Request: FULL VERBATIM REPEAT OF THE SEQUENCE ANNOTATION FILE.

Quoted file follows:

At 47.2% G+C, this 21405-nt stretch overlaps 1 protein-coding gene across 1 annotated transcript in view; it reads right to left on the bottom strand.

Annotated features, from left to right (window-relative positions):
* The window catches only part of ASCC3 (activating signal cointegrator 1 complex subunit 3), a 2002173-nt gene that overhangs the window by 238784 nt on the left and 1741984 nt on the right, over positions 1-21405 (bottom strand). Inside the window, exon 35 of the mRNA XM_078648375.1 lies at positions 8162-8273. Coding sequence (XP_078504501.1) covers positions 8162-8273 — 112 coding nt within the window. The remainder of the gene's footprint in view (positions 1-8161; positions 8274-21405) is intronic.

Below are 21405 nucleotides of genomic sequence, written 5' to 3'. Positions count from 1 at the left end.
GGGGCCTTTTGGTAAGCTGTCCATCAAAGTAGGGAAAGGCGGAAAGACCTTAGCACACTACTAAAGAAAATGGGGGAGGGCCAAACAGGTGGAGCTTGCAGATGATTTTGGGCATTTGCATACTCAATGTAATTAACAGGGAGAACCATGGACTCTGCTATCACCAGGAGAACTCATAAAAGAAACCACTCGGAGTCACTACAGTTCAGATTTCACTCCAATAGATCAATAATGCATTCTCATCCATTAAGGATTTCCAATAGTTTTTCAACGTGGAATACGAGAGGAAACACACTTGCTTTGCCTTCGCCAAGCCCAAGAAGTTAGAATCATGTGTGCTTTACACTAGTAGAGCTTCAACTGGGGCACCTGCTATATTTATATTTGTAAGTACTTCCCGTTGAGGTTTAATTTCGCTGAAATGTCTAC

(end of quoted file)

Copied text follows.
At 47.2% G+C, this 21405-nt stretch overlaps 1 protein-coding gene across 1 annotated transcript in view; it reads right to left on the bottom strand.

Annotated features, from left to right (window-relative positions):
* The window catches only part of ASCC3 (activating signal cointegrator 1 complex subunit 3), a 2002173-nt gene that overhangs the window by 238784 nt on the left and 1741984 nt on the right, over positions 1-21405 (bottom strand). Inside the window, exon 35 of the mRNA XM_078648375.1 lies at positions 8162-8273. Coding sequence (XP_078504501.1) covers positions 8162-8273 — 112 coding nt within the window. The remainder of the gene's footprint in view (positions 1-8161; positions 8274-21405) is intronic.

Below are 21405 nucleotides of genomic sequence, written 5' to 3'. Positions count from 1 at the left end.
GGGGCCTTTTGGTAAGCTGTCCATCAAAGTAGGGAAAGGCGGAAAGACCTTAGCACACTACTAAAGAAAATGGGGGAGGGCCAAACAGGTGGAGCTTGCAGATGATTTTGGGCATTTGCATACTCAATGTAATTAACAGGGAGAACCATGGACTCTGCTATCACCAGGAGAACTCATAAAAGAAACCACTCGGAGTCACTACAGTTCAGATTTCACTCCAATAGATCAATAATGCATTCTCATCCATTAAGGATTTCCAATAGTTTTTCAACGTGGAATACGAGAGGAAACACACTTGCTTTGCCTTCGCCAAGCCCAAGAAGTTAGAATCATGTGTGCTTTACACTAGTAGAGCTTCAACTGGGGCACCTGCTATATTTATATTTGTAAGTACTTCCCGTTGAGGTTTAATTTCGCTGAAATGTCTAC